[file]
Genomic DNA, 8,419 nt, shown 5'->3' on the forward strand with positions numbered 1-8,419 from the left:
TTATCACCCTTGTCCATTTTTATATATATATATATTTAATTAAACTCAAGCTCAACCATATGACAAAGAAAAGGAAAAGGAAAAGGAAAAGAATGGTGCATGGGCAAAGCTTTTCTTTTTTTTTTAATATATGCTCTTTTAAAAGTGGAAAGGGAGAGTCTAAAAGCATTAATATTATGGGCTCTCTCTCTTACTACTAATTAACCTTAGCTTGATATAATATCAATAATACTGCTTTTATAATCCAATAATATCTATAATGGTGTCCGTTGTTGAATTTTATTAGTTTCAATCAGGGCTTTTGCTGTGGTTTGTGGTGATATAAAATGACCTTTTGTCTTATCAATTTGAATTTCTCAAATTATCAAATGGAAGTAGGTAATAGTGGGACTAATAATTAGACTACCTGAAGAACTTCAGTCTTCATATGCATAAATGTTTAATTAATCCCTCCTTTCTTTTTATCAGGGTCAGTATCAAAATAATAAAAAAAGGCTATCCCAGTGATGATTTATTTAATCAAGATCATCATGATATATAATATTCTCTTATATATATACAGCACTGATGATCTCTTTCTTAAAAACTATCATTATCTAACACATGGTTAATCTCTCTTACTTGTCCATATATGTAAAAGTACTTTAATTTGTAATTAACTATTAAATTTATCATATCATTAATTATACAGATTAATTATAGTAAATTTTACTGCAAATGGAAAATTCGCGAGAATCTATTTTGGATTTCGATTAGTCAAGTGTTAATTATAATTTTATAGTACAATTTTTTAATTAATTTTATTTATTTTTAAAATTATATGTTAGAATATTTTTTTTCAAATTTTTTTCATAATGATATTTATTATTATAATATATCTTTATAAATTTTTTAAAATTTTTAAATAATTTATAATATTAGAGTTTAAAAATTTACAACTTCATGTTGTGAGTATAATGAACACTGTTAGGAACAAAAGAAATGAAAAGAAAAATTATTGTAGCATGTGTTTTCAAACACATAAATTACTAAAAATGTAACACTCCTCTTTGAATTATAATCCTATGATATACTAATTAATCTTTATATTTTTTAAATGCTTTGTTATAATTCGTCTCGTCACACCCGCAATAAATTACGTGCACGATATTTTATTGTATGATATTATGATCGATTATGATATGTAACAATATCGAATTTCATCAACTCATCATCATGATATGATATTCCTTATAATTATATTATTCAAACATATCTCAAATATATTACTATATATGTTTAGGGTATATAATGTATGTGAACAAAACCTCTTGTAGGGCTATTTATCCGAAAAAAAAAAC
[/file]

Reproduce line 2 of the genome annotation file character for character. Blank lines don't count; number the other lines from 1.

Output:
TTATCACCCTTGTCCATTTTTATATATATATATATTTAATTAAACTCAAGCTCAACCATATGACAAAGAAAAGGAAAAGGAAAAGGAAAAGAATGGTGCATGGGCAAAGCTTTTCTTTTTTTTTTAATATATGCTCTTTTAAAAGTGGAAAGGGAGAGTCTAAAAGCATTAATATTATGGGCTCTCTCTCTTACTACTAATTAACCTTAGCTTGATATAATATCAATAATACTGCTTTTATAATCCAATAATATCTATAATGGTGTCCGTTGTTGAATTTTATTAGTTTCAATCAGGGCTTTTGCTGTGGTTTGTGGTGATATAAAATGACCTTTTGTCTTATCAATTTGAATTTCTCAAATTATCAAATGGAAGTAGGTAATAGTGGGACTAATAATTAGACTACCTGAAGAACTTCAGTCTTCATATGCATAAATGTTTAATTAATCCCTCCTTTCTTTTTATCAGGGTCAGTATCAAAATAATAAAAAAAGGCTATCCCAGTGATGATTTATTTAATCAAGATCATCATGATATATAATATTCTCTTATATATATACAGCACTGATGATCTCTTTCTTAAAAACTATCATTATCTAACACATGGTTAATCTCTCTTACTTGTCCATATATGTAAAAGTACTTTAATTTGTAATTAACTATTAAATTTATCATATCATTAATTATACAGATTAATTATAGTAAATTTTACTGCAAATGGAAAATTCGCGAGAATCTATTTTGGATTTCGATTAGTCAAGTGTTAATTATAATTTTATAGTACAATTTTTTAATTAATTTTATTTATTTTTAAAATTATATGTTAGAATATTTTTTTTCAAATTTTTTTCATAATGATATTTATTATTATAATATATCTTTATAAATTTTTTAAAATTTTTAAATAATTTATAATATTAGAGTTTAAAAATTTACAACTTCATGTTGTGAGTATAATGAACACTGTTAGGAACAAAAGAAATGAAAAGAAAAATTATTGTAGCATGTGTTTTCAAACACATAAATTACTAAAAATGTAACACTCCTCTTTGAATTATAATCCTATGATATACTAATTAATCTTTATATTTTTTAAATGCTTTGTTATAATTCGTCTCGTCACACCCGCAATAAATTACGTGCACGATATTTTATTGTATGATATTATGATCGATTATGATATGTAACAATATCGAATTTCATCAACTCATCATCATGATATGATATTCCTTATAATTATATTATTCAAACATATCTCAAATATATTACTATATATGTTTAGGGTATATAATGTATGTGAACAAAACCTCTTGTAGGGCTATTTATCCGAAAAAAAAAAC